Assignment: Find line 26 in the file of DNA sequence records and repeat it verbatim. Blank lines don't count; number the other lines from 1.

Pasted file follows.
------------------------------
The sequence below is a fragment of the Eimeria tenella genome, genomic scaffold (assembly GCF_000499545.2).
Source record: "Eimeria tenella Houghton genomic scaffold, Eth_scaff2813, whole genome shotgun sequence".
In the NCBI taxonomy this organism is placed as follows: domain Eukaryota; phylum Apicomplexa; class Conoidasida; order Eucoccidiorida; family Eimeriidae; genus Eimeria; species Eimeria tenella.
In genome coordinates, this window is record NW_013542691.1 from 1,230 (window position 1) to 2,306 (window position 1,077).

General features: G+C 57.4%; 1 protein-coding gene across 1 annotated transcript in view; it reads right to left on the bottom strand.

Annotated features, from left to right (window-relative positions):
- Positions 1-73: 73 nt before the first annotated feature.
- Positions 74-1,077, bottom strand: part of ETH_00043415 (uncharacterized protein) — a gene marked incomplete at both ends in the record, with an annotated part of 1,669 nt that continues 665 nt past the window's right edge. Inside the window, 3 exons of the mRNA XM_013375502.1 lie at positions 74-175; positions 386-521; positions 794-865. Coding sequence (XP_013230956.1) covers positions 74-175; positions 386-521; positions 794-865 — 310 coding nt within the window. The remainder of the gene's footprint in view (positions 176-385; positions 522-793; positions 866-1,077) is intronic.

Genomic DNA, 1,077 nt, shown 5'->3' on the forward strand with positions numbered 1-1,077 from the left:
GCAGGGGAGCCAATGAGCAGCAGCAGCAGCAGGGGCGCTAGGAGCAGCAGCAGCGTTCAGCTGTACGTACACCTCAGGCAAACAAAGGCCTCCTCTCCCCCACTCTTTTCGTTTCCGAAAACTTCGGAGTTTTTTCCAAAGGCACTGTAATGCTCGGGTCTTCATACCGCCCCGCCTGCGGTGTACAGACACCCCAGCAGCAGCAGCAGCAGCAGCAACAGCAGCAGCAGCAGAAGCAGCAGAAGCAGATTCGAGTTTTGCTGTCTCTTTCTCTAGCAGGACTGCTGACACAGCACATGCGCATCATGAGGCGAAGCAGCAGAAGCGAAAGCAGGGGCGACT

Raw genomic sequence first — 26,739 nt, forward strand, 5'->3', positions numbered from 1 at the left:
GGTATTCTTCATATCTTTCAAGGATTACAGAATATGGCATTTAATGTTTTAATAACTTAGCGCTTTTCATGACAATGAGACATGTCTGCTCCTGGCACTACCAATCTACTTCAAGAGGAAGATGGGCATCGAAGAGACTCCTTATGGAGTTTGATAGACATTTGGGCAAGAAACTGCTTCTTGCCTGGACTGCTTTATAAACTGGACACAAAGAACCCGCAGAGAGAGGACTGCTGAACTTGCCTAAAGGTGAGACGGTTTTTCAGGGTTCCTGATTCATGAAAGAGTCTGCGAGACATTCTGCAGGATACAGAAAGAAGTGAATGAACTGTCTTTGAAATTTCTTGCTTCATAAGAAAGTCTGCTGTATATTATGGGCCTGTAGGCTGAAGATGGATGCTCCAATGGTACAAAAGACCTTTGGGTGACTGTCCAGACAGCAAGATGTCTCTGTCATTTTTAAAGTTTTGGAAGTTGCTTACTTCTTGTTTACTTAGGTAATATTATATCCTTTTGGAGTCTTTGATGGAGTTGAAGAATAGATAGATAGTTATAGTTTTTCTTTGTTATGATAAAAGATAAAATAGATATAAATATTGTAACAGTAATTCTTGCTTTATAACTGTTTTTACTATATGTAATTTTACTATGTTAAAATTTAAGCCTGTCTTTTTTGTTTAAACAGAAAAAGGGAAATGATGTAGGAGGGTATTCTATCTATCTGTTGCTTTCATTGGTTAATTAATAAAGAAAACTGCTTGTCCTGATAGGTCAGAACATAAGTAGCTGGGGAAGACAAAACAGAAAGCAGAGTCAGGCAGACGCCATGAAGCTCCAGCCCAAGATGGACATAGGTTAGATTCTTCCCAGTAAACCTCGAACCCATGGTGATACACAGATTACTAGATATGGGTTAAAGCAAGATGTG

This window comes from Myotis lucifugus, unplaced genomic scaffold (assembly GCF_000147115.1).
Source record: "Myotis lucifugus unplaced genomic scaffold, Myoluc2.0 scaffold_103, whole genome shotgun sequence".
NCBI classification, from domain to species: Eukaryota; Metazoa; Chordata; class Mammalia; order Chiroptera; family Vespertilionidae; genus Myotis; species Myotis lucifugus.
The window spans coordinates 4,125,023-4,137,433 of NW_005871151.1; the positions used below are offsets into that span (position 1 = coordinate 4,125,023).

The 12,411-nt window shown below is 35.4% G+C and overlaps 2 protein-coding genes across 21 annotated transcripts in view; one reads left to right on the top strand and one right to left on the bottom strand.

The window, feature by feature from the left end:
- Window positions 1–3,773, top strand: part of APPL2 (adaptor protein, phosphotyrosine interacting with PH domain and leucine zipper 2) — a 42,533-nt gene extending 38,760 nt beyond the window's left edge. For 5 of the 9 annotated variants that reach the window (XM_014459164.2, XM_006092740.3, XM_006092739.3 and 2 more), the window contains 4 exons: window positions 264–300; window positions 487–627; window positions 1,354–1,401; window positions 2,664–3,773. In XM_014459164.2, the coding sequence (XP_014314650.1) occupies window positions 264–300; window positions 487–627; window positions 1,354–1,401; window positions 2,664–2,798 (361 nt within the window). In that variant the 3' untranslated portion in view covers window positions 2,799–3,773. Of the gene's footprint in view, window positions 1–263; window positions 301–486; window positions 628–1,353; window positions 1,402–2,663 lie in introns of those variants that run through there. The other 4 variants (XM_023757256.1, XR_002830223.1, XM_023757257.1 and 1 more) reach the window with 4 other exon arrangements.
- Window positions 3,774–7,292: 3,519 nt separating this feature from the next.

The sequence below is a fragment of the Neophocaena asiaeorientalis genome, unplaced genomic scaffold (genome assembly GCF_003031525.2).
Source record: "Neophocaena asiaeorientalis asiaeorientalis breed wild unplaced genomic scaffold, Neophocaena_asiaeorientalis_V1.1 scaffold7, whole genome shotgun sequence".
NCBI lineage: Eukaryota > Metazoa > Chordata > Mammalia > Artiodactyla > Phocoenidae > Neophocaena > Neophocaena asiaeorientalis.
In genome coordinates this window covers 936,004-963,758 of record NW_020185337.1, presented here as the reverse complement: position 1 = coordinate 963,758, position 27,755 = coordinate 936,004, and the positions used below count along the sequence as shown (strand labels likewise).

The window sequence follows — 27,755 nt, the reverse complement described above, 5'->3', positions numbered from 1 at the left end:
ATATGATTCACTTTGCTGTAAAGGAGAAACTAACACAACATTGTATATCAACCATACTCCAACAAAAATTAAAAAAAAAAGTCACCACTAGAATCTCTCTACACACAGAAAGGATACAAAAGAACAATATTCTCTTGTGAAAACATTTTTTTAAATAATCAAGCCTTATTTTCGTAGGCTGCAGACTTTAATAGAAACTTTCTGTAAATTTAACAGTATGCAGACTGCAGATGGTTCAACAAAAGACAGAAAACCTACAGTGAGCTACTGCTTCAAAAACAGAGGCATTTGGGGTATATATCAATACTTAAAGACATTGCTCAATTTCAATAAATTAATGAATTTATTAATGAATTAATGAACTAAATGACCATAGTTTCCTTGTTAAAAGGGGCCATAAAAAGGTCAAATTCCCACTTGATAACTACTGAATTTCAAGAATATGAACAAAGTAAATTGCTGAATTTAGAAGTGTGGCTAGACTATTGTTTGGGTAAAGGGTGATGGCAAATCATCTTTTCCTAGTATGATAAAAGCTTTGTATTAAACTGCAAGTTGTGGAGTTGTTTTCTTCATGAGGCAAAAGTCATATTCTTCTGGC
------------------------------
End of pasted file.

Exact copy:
ATATGATTCACTTTGCTGTAAAGGAGAAACTAACACAACATTGTATATCAACCATACTCCAACAAAAATTAAAAAAAAAAGTCACCACTAGAATCTCTCTACACACAGAAAGGATACAAAAGAACAATATTCTCTTGTGAAAACATTTTTTTAAATAATCAAGCCTTATTTTCGTAGGCTGCAGACTTTAATAGAAACTTTCTGTAAATTTAACAGTATGCAGACTGCAGATGGTTCAACAAAAGACAGAAAACCTACAGTGAGCTACTGCTTCAAAAACAGAGGCATTTGGGGTATATATCAATACTTAAAGACATTGCTCAATTTCAATAAATTAATGAATTTATTAATGAATTAATGAACTAAATGACCATAGTTTCCTTGTTAAAAGGGGCCATAAAAAGGTCAAATTCCCACTTGATAACTACTGAATTTCAAGAATATGAACAAAGTAAATTGCTGAATTTAGAAGTGTGGCTAGACTATTGTTTGGGTAAAGGGTGATGGCAAATCATCTTTTCCTAGTATGATAAAAGCTTTGTATTAAACTGCAAGTTGTGGAGTTGTTTTCTTCATGAGGCAAAAGTCATATTCTTCTGGC